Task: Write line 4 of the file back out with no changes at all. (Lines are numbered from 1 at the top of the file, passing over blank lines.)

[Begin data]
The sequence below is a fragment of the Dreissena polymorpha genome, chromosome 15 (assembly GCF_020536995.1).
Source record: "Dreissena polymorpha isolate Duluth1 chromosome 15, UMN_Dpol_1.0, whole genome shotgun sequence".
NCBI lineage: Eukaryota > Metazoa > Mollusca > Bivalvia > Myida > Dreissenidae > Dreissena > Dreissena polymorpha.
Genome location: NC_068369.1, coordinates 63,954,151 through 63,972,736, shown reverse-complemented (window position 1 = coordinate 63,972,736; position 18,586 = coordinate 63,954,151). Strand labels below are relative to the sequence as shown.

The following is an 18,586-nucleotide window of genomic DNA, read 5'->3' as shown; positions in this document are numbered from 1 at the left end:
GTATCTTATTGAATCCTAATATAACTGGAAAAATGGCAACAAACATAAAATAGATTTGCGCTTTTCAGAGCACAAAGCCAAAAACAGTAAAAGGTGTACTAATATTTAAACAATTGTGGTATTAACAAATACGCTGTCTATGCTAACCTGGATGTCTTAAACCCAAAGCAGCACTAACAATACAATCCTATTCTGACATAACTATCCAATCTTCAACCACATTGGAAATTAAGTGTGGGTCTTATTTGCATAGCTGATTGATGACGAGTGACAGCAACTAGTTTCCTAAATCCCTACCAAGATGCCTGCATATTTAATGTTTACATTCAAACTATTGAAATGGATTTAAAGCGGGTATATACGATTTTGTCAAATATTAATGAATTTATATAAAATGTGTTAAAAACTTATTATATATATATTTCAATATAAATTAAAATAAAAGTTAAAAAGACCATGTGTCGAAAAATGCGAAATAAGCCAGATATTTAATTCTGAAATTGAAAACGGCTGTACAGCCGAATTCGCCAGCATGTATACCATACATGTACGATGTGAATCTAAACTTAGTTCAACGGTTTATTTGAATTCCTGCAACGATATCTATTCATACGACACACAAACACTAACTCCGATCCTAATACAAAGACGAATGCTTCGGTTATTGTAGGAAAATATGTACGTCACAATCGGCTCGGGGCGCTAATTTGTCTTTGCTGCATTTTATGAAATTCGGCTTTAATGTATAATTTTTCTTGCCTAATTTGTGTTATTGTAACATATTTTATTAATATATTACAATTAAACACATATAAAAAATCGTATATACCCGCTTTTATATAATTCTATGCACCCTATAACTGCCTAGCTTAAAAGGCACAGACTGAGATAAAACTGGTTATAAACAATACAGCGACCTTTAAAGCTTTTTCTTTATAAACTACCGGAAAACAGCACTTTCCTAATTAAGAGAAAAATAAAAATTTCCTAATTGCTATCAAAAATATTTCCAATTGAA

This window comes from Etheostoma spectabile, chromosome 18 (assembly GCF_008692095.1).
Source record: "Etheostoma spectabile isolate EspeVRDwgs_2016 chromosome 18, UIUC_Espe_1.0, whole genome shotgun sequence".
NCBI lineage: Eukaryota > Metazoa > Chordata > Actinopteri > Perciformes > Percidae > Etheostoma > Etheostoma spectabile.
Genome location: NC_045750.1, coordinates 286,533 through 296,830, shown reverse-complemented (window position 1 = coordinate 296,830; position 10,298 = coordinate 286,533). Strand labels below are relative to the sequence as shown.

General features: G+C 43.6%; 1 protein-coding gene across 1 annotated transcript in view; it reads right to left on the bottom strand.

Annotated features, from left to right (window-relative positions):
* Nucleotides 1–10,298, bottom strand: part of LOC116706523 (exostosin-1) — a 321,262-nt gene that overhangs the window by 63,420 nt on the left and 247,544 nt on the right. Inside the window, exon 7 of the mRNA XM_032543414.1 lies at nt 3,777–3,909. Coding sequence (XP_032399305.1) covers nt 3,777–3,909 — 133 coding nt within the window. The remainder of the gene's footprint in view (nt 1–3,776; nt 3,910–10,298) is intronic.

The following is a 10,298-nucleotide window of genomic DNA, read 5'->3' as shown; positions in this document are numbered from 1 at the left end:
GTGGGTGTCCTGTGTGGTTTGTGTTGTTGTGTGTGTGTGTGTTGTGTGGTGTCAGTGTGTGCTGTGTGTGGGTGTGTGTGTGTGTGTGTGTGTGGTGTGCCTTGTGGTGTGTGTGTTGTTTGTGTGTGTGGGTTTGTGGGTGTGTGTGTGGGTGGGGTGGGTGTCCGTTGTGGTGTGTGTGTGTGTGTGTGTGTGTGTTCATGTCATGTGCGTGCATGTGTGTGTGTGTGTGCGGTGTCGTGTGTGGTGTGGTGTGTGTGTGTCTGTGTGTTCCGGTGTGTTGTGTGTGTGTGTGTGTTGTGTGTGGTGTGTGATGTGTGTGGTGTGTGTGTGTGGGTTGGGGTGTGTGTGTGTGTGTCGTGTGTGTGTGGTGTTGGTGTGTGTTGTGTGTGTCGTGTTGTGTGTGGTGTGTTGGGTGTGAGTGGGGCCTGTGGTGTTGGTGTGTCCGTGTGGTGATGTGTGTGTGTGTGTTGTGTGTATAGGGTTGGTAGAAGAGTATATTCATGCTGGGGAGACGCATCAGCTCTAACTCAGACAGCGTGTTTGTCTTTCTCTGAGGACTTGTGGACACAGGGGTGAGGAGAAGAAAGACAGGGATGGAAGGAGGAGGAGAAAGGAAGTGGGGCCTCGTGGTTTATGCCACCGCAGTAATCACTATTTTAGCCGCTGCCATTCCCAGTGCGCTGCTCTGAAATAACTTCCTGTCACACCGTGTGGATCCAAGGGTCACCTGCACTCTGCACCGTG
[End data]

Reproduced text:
Genome location: NC_068369.1, coordinates 63,954,151 through 63,972,736, shown reverse-complemented (window position 1 = coordinate 63,972,736; position 18,586 = coordinate 63,954,151). Strand labels below are relative to the sequence as shown.